As a network, a payment system is likely to exhibit network externalities and perhaps some public good characteristics. Such properties may be more pronounced in an electronic payment system, because of its greater reliance on communication infrastructures with high fixed and low variable costs, for instance. This paper presents the basic economics of network externalities and reviews some basic principles regarding public goods. It then asks what these phenomena imply about the role of the Federal Reserve in emerging payment systems. The general conclusion is that there is reason to be skeptical that network externalities and public goods will be significant sources of market failure in electronic payment systems. These phenomena, by themselves, give rise to no particular, essential central bank role in these markets.
Parola chiave: Network industries, Public goods, Electronic payment systems, Network externalities, Network services, Communication systems, Central banks, Payment systems, and Network markets Soggetto: E58 - Monetary policy, central banking, and the supply of money and credit - Central banks and their policies and E42 - Money and interest rates - Monetary systems ; Standards ; Regimes ; Government and the monetary system ; Payment systems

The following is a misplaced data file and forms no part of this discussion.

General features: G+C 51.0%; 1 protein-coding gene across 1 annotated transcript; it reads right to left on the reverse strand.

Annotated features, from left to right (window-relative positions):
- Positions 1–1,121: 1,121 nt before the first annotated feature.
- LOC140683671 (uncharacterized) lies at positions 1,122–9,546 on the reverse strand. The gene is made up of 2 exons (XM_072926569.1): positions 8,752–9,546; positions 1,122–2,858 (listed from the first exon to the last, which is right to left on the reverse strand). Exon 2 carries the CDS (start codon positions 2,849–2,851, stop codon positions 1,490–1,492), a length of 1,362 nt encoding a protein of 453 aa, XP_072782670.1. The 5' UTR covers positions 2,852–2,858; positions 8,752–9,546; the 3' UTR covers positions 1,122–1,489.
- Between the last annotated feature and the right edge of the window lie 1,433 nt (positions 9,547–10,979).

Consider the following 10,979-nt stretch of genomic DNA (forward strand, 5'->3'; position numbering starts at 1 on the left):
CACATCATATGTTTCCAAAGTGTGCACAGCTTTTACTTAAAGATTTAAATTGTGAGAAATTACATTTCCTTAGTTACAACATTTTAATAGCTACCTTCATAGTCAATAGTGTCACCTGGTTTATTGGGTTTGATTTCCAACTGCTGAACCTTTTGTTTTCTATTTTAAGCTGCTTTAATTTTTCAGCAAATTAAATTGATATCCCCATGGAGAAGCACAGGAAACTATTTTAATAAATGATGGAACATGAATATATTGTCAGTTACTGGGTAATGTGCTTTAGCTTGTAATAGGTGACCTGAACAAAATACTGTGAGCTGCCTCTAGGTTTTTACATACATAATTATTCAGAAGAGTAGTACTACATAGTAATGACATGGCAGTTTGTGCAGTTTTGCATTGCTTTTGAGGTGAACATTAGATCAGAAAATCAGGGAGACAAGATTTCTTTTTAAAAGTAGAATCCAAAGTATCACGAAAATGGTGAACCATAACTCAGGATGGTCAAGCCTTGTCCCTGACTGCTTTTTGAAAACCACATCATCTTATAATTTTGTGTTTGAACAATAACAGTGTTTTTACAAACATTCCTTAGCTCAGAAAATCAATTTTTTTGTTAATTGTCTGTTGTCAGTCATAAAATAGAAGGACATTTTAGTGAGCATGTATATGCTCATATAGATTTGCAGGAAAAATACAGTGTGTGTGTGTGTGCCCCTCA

Creator: Cole, Harold Linh, 1957- and Ohanian, Lee E. Series: Great depressions of the twentieth century Abstract:
There are two striking aspects of the recovery from the Great Depression in the United States: the recovery was very weak and real wages in several sectors rose significantly above trend. These data contrast sharply with neoclassical theory, which predicts a strong recovery with low real wages. We evaluate whether New Deal cartelization policies designed to limit competition among firms and increase labor bargaining power can account for the persistence of the Depression. We develop a model of the intraindustry bargaining process between labor and firms that occurred with these policies, and embed that model within a multi-sector dynamic general equilibrium model. We find that New Deal cartelization policies are an important factor in accounting for the post-1933 Depression. We also find that the key depressing element of New Deal policies was not collusion per se, but rather the link between paying high wages and collusion.
Parola chiave: New Deal, Great Depression, Competition, Cartels, Wages, and Collective bargaining Soggetto: D50 - General equilibrium and disequilibrium - General and J58 - Labor-management relations, trade unions, and collective bargaining - Public policy